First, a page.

The Female Spring: How Arab Women Change the Face of Israel's Local Elections

A women’s umbrella group predicts a 150-percent increase in the number of Arab women on local councils after the October 22 vote.

Jack Khoury
Jack Khoury
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Jack Khoury
Jack Khoury

If you ask an Arab citizen of Israel what characterizes the election campaign in Arab municipalities, the typical answer is "violence, tribalism and lots of mud-slinging and hate-mongering that repeat every five years." This can explain the absence of young people, intellectuals and successful people in general as candidates in the local elections. That’s doubly true for women.

But the campaign in the run-up to the October 22 local elections will be largely remembered by the big presence of Arab women, who have shunned tradition and become politically active. The Women’s Coalition, the Arab women’s umbrella group, predicts a 150 percent increase in the number of Arab women on local councils.

Last week the Women's Coalition reported that in Arab municipalities, 165 female candidates are vying for seats; 92 of them are in the first five spots on their party slates. A woman is vying to become mayor of Nazareth – MK Haneen Zoabi (Balad). Since 1948, only one woman has headed an Arab municipality – Violette Khoury of Kafr Yasif was chosen in 1972 by the local council.

Two women will lead party slates in Sakhnin and Kafr Qasem. In other councils, 19 women are second on their party lists, 24 are third, 23 are fourth and 14 are fifth. Thirty-four female Arab candidates live in mixed-population towns.

The female candidates are pushing similar platforms; they seek to address the problems that concern women in the Arab community – employment, domestic violence, rights, education and culture.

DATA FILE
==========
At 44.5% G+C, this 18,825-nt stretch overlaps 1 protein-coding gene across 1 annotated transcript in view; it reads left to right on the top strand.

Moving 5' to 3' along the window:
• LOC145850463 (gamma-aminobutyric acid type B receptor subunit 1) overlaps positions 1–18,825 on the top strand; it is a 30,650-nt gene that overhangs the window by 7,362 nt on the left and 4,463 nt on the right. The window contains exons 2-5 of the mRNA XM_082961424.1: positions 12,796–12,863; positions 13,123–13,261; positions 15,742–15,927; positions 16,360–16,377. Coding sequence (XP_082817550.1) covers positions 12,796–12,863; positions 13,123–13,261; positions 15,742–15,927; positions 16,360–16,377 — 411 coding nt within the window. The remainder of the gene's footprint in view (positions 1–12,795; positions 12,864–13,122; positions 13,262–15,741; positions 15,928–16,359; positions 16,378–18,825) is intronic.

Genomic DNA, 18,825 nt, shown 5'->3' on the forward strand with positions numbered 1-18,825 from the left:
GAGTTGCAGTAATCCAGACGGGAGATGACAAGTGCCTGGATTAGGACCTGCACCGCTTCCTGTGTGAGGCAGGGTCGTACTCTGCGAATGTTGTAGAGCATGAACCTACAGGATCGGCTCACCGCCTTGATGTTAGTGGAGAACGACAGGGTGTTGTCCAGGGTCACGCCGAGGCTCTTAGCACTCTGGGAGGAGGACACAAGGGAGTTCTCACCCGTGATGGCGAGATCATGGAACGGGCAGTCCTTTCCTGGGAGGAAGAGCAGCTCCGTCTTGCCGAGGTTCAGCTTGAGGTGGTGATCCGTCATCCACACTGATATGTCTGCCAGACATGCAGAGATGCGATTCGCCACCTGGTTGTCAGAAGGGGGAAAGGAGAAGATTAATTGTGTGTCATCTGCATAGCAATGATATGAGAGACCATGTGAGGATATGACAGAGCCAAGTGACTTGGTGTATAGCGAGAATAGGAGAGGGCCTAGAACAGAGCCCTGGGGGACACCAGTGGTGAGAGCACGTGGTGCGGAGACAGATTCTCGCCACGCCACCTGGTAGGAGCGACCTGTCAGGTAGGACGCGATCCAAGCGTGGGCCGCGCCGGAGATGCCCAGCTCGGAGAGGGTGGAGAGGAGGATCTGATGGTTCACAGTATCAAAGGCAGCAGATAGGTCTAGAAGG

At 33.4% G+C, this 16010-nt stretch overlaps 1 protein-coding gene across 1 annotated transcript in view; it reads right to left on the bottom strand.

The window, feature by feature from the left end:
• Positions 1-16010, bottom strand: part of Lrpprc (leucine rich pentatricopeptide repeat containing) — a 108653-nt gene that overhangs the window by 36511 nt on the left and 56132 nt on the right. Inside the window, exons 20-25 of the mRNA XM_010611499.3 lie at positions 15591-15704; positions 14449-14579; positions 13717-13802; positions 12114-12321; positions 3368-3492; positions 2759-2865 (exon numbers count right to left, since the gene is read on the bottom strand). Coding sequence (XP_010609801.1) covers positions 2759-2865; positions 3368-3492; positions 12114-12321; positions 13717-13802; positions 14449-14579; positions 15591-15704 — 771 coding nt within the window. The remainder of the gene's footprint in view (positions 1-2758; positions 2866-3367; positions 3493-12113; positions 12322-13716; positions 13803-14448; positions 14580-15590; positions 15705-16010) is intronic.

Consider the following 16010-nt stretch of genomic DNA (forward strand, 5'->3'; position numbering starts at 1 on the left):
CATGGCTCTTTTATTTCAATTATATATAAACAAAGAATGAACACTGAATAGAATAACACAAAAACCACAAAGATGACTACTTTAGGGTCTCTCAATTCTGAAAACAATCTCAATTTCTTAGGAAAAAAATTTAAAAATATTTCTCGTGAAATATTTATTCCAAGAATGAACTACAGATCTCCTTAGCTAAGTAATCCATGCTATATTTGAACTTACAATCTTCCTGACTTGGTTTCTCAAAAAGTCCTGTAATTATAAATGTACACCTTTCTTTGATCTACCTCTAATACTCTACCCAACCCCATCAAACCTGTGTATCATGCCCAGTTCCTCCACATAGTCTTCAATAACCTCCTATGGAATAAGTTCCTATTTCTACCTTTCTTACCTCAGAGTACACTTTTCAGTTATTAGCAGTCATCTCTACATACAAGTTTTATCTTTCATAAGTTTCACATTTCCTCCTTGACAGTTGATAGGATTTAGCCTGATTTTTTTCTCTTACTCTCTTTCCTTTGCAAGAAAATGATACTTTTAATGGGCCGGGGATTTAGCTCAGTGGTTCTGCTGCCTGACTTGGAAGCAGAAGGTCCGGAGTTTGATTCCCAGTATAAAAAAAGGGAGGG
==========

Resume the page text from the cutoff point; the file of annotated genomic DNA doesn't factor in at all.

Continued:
The new trend appears to cross regional boundaries, though for the most part it can be seen in cities such as Nazareth, Kafr Qasem, Sakhnin, Tira and Tamra, and two Druze towns, Daliat al-Carmel and Isfiya. In Ramle and Lod, Arab women are on party slates for the first time.

Amal Sultani, a teacher with 20 years’ experience and an activist for women's rights, is second on an independent candidate list for the Tira local council. She admits the task isn't so simple.

"We have to break a few conventions,” she says. “I hope I'll get into the council, but regardless of the outcome, our presence in Tira as active women has already been felt."

'Everyone is courting the female vote'

Sultani is part of an independent party unaffiliated with the three candidates for the mayor's office. In Tira, the election is based on a clear clan division. "Following my decision, other lists have included women, which wasn't an obvious step," adds Sultani.

Meanwhile, Nadra Mansour, a bank clerk, is second on a party list unaffiliated with her clan’s candidate. "There's a lot of pressure, but that won't prevent me from continuing on the path I believe in," says Mansour, adding she was surprised to find that "everyone is courting the female vote. I think we can effect change. Even if the change is small for women, it will mean progress after generations in which women have not been represented in the municipalities."

Aida Toma-Suliman from the organization Women against Violence says all studies in recent years show a sharply increased awareness of the need to support women in the Arab community, and equality in general. This awareness has grown among both women and men; Toma-Suliman says that in recent months, tens of thousands of people have been exposed to the Women's Coalition campaign and have signed petitions.

In the 2009 Knesset election, Balad reserved a seat for a woman, which enabled Zoabi to gain a Knesset seat. This year, Hadash has reserved its fifth slot for a woman, and it has been agreed that Nabila Espanioly will become a Hadash MK next year.

Even though no woman is running for mayor outside Nazareth, many are involved. Mirada Hassoun, a 53-year-old widow from Daliat al-Carmel, is all but guaranteed a seat on the local council. Hassoun notes that breaking down boundaries in a traditional society such as the Druze community isn’t easy.

“I've been socially active for many years, so people know me. Anyone who seeks to contend in this field, whether a man or a woman, has to show a record of achievements,” she says. “For a woman, personal achievement is not enough; she must overcome additional obstacles."

Like Hassoun, the other candidates aren't content with running a passive campaign. They organize women’s meetings and visits with voters in general.

Israeli Arab MK Hanin Zuabi gestures to the crowd as she arrives at a political rally on January 18, 2013 in the southern town of Rahat, in the Israeli Negev desert.Credit: AFP
Mirada Hassoun, right, is running for office in Daliat al-Carmel.Credit: Rami Shlush

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